TL;DR: Dead Sears attached to a dead mall… what else is new?
History: This anchor was originally built for the Chicago-based Wieboldt’s department store, who opened at Lincoln Mall in 1973 with a full-line store and in-store restaurant; remaining until that chain went under in 1986. This anchor was then mothballed for nine years until Sears entered the picture, renovating and re-opening the store in 1995 as the cherry atop the mall’s first revitalization effort.
After riding-out the Lincoln’s troubles when two other anchors bailed between 1999-2000, and the disastrous redevelopment in the mid-2000s which leveled nearly half the mall and was never finished: the store finally fell in 2012 as the then-latest victim of CEO Eddie Lampert’s fuck-all attitude toward the company’s brick and mortar stores. It’s been gathering dust ever since; and even after the shuttered mall was cracked in early-2016, whored to the media by urbex’s favorite toilet scrubber last November, and subsequently swarmed by explorers and otherwise from as far as Ohio to MSP in a matter of two months: this store’s largely remained undocumented until now…
Explore: We arrived to find two squads sitting at the entry point, but after a few minutes the officers exited the mall and departed. We were soon in (through the entry point they had just used) with no trouble at all, and decided it would be best to seal the entrance up with debris in case someone got nosy later on. A quick sweep of the mall (by the way: it’s been absolutely thrashed since we wrote about it a few months, ago) confirmed I was alone, and we then ducked under the crudely pried-open gate into the almost pitch-dark store’s second floor – yanking down some of the black fabric draped over the exterior doors as we went, to let some light in.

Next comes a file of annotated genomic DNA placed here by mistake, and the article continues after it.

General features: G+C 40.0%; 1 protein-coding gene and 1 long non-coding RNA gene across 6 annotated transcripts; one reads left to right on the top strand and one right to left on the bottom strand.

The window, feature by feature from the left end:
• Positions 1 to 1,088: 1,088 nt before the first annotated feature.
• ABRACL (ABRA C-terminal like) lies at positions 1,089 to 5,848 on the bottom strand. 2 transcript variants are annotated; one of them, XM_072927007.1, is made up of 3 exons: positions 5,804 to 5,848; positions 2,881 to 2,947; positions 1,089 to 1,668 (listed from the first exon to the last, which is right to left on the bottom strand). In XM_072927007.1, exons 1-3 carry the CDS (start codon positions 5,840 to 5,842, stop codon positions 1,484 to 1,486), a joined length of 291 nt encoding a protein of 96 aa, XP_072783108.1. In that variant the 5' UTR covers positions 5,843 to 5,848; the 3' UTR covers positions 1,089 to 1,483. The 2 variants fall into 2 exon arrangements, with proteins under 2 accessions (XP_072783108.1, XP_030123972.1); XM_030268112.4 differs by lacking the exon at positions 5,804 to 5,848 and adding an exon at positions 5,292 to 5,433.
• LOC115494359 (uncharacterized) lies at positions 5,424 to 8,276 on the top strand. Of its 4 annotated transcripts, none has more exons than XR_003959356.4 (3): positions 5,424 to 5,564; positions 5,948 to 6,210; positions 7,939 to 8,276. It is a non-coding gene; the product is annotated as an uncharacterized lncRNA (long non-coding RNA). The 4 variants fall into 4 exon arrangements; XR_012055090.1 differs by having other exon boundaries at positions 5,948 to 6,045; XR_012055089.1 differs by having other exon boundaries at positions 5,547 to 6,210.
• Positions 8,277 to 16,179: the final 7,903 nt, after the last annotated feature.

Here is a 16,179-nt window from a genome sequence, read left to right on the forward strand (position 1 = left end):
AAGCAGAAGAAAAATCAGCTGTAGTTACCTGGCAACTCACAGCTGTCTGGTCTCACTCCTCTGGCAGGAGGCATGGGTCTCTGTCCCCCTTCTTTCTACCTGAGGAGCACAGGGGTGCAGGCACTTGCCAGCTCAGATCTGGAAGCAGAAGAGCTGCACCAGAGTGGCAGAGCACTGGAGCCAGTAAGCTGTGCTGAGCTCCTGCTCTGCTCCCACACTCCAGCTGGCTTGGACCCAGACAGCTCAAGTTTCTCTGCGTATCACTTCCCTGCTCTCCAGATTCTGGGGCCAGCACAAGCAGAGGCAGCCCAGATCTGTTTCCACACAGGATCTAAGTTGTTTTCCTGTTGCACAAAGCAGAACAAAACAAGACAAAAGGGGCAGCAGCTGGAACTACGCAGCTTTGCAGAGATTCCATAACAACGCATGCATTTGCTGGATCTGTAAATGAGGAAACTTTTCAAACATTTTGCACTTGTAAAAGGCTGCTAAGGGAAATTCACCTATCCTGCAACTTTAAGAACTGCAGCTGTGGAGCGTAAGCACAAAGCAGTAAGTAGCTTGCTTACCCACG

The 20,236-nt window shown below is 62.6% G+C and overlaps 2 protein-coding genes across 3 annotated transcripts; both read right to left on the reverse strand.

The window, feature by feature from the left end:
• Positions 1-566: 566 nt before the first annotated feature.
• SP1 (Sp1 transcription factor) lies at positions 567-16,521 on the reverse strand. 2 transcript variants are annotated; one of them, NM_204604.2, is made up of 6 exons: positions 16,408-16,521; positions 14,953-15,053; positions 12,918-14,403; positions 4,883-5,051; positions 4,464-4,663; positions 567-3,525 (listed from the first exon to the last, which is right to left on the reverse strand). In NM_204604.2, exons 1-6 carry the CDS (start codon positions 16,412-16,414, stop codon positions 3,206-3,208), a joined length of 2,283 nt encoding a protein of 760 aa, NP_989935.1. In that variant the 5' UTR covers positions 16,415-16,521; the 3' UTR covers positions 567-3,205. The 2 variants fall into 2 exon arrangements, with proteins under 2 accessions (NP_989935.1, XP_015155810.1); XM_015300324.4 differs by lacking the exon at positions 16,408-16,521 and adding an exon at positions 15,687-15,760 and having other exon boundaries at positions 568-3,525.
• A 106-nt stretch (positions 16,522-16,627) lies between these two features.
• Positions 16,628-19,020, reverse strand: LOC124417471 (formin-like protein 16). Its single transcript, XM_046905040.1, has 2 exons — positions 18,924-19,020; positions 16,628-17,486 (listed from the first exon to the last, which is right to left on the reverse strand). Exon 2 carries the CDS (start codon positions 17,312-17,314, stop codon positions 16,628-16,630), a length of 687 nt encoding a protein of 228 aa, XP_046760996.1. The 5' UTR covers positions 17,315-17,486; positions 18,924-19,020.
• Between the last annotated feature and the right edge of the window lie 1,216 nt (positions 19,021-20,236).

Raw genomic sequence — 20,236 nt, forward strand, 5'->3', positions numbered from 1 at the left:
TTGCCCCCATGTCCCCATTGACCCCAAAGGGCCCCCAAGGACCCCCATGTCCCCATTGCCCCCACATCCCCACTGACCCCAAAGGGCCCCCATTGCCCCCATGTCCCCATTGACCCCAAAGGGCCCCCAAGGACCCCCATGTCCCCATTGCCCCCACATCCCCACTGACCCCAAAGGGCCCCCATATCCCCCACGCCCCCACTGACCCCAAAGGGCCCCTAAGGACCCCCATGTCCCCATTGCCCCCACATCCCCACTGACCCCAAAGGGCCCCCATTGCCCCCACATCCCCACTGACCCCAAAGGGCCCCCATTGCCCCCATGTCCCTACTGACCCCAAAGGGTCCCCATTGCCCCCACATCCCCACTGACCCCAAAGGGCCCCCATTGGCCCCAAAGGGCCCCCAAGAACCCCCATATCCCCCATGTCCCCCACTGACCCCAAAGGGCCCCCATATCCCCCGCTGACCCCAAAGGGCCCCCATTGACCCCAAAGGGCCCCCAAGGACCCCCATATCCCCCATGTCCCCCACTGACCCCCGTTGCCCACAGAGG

Sears and Kmart stores tend to strip any markings or displays left behind; dumpstering any unsold fixtures and leaving just an empty shell. Pretty much cut and paste, here — until you get to the lower level, where some wallpaper promoting the name-brand hardlines Sears once carried, and signs for the in-store services (portrait studio, optical, etc.) are still up.
Despite how thrashed the mall has recently become, this store actually remains fairly untouched since closing, save for a layer of dust from discharged fire extinguishers. I want to say most of the damage to the walls comes merely from the liquidators who stripped it of fixtures in 2012. There is, however, evidence of mold growing on the walls in one area – likely due to a combination of no climate control since power was cut to the mall, and the completely flooded loading docks.
I had planned to spend the day re-shooting the rest of the mall, however an alarming discovery changed those plans. Turns out all the loudmouths who blew this spot up warranted the entity overseeing the property to hire a private security firm; who (going off their own notes) patrols the mall inside and out, and stashes their crap in this store at the end of their shift. A glance at their daily log revealed they were due to arrive in about 20 minutes… and with that, we looted their flashlights and made a prompt exit.
A county judge has since ordered the immediate demolition of the mall and this anchor, which could begin as soon as next month. Meanwhile, even Sears corporate seems ready to throw in the towel…
UPDATE – July 2017
Lincoln Mall is now being demolished; this store was the first to eat it. Article has been updated to declassify this location.